The pandemic that has swept the globe has changed many facets of life for most people. The bars and movie theatres are all but abandoned, consumers shop from the safety of their own homes, and people are spending more time cooking, picking up new hobbies through the use of online chatting platforms that allow them to stream and video call at the same time. People who do meet with others or go out in public are forced to wear face masks as a necessary precaution against the viral infection. Above all, the workforce has been impacted the most.
For the first few weeks of lockdown, people were struggling to find that balance when working from home. The idea of working from home is not a stranger to the tech-savvy, or travel-centric influencers and bloggers. It has been part and parcel of the nomadic lifestyle. But due to Covid-19, there has been a significant increase in the past few months of opportunities taking form over the internet. Talent management is becoming increasingly important for companies to retain their new employees. What’s to stop them from jumping ship now that there is a whole sea of opportunities on the market?
According to an article on Forbes, entrepreneurs are benefiting from this shift in the workforce. Despite mass layoffs, there is a huge increase in talent, many of whom were tied up with companies. Due to these mass layoffs, workers are questioning the career choices that led them to their jobless situation. The article elaborates that “candidates are taking a longer-term view, seeking out companies that offer a vision they can get genuinely excited about and putting more weight on the equity component of their package”. It is true in the sense that they are reassessing the risks they are willing to take when it comes to finding work and are in favor of startups and smaller companies, giving these companies a chance to grow and effectively resetting the landscape that has been largely monopolized by huge corporations. From this standpoint, it looks like a win-win situation for all parties involved: large companies are able to cut back on costs, startups get the talent they need, and individuals are able to pursue something they are truly interested in, instead of blindly chasing after financial stability.
Thanks to the internet, it no longer matters where you are from. Companies are looking at efficiency, fit, and work ethic, instead of how far you live. Time zones no longer matter when you place them next to productivity. Companies are able to hire more competent workers for a smaller price – usually due to them being in a country with a weaker currency, or simply due to having them work from home. Furthermore, research shows that working from home actually boosts productivity, so employers are in fact gaining more and saving on office rent, equipment and other office related expenses, when they hire remote workers.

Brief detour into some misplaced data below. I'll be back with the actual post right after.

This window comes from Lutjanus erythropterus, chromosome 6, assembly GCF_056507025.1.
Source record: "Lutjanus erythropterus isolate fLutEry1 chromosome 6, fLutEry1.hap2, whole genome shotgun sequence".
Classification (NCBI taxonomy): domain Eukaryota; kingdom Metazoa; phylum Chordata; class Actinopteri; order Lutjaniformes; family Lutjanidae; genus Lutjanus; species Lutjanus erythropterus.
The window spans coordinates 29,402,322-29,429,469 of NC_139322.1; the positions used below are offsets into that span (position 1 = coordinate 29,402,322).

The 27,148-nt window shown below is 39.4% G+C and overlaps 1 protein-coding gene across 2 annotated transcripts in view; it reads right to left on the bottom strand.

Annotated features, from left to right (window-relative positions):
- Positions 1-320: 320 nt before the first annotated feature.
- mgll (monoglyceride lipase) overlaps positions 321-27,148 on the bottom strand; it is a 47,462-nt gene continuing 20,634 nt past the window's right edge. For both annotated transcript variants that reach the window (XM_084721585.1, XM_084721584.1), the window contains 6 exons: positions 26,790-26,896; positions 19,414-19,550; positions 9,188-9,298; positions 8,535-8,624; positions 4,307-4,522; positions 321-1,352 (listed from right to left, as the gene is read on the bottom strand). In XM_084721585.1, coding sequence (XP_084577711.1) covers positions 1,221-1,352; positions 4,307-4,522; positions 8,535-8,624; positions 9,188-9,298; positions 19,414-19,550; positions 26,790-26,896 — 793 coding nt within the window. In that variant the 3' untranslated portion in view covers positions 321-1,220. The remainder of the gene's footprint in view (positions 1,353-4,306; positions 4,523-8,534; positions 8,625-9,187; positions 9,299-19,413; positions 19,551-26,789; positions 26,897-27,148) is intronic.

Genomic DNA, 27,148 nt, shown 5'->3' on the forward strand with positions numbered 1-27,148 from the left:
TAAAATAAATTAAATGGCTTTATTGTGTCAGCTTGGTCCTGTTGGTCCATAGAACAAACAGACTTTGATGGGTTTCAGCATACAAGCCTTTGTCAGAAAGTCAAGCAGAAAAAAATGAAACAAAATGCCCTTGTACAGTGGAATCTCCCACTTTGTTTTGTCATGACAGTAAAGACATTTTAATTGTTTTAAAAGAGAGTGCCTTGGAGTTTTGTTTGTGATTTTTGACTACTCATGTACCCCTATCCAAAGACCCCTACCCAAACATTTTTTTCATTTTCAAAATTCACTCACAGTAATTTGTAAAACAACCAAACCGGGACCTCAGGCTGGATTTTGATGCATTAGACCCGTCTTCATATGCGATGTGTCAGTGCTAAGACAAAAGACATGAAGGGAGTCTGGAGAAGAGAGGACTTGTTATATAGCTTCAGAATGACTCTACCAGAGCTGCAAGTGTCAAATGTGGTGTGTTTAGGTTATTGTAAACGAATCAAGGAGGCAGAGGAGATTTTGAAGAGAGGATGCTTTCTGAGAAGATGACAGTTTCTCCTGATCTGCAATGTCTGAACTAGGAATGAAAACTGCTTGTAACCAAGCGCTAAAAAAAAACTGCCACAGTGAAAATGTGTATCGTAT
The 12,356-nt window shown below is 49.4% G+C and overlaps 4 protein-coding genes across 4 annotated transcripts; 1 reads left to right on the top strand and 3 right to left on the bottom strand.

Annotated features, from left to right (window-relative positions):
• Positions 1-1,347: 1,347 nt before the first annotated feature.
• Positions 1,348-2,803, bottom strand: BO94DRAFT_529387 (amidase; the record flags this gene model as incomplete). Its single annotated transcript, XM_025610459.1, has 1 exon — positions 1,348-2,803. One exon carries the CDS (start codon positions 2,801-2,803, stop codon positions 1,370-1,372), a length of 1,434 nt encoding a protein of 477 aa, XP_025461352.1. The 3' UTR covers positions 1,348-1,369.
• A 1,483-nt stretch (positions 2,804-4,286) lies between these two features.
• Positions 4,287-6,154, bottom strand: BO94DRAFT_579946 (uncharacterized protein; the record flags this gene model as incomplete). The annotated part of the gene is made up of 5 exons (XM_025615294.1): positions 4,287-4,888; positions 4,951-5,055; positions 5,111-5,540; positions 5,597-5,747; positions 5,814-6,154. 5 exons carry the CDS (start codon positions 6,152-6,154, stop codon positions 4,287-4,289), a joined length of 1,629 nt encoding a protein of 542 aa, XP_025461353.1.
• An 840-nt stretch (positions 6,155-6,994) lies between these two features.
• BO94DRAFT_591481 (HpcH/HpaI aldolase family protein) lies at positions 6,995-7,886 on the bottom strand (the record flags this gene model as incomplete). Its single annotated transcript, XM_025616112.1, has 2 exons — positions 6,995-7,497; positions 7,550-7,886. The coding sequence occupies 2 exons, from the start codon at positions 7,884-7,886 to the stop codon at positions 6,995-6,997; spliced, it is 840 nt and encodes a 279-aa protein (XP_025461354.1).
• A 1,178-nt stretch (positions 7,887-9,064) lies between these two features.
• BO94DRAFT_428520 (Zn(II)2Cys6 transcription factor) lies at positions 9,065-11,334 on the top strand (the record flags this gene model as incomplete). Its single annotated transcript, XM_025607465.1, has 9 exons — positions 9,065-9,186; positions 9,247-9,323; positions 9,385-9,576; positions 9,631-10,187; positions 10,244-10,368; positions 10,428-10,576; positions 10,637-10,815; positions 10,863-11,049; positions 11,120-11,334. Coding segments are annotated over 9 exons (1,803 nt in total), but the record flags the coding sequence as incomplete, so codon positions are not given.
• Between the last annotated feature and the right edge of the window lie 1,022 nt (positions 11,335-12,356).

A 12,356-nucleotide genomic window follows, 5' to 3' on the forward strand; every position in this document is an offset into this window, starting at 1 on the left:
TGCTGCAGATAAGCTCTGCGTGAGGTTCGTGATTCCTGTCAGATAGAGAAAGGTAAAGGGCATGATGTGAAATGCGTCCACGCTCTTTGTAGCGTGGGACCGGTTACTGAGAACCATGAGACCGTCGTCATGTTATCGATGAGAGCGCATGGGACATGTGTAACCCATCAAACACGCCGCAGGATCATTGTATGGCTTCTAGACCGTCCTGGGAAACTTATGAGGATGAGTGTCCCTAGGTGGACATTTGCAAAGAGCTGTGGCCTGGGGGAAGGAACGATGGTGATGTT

In the past, candidates would have to submit their resume and go in for an interview. Today, not much has changed, except the fact that everything is done through a screen and has to be scheduled more meticulously in the case of differing time zones. Managers can also afford to be pickier when choosing a suitable candidate. Having not met them in real life, judgements and evaluations are much more objective and result-based.
Unfortunately for women, this shift to remote-work is not faring well for them due to social biases. Managers are often under the impression that women have to take care of the household and any children they may have, freeing up the men to do the brunt of the work. Aside from that, similarity bias looks for people who are similar to us and deems them more worthy of the position. With more men holding down positions in the workforce, and women being tied up in childcare due to schools and nurseries closing down, less women are being hired for new positions. However, gender-inclusive companies will continue to make a positive impact and gain a more favorable identity with the masses. They will also be able to tap into the unused potential of women that has been neglected by companies that do not practice conscious gender equality.
With empty airports and deserted tourism spots, many people were forced to find a new livelihood. Even those not directly impacted by the virus have also felt its effects. Advertising firms, marketers, retail – all but supermarkets and other sundry shops have been hit by the pause button. While some are still hopeful that things might return to normal, many more have taken to working remotely and applying for remote positions. Regardless of how the pandemic develops, remote work is here to stay and will be part of the new normal. It will be hard for the workforce to go back to their office hours and long commutes once they have gotten a taste of freedom and self-managing their working schedules.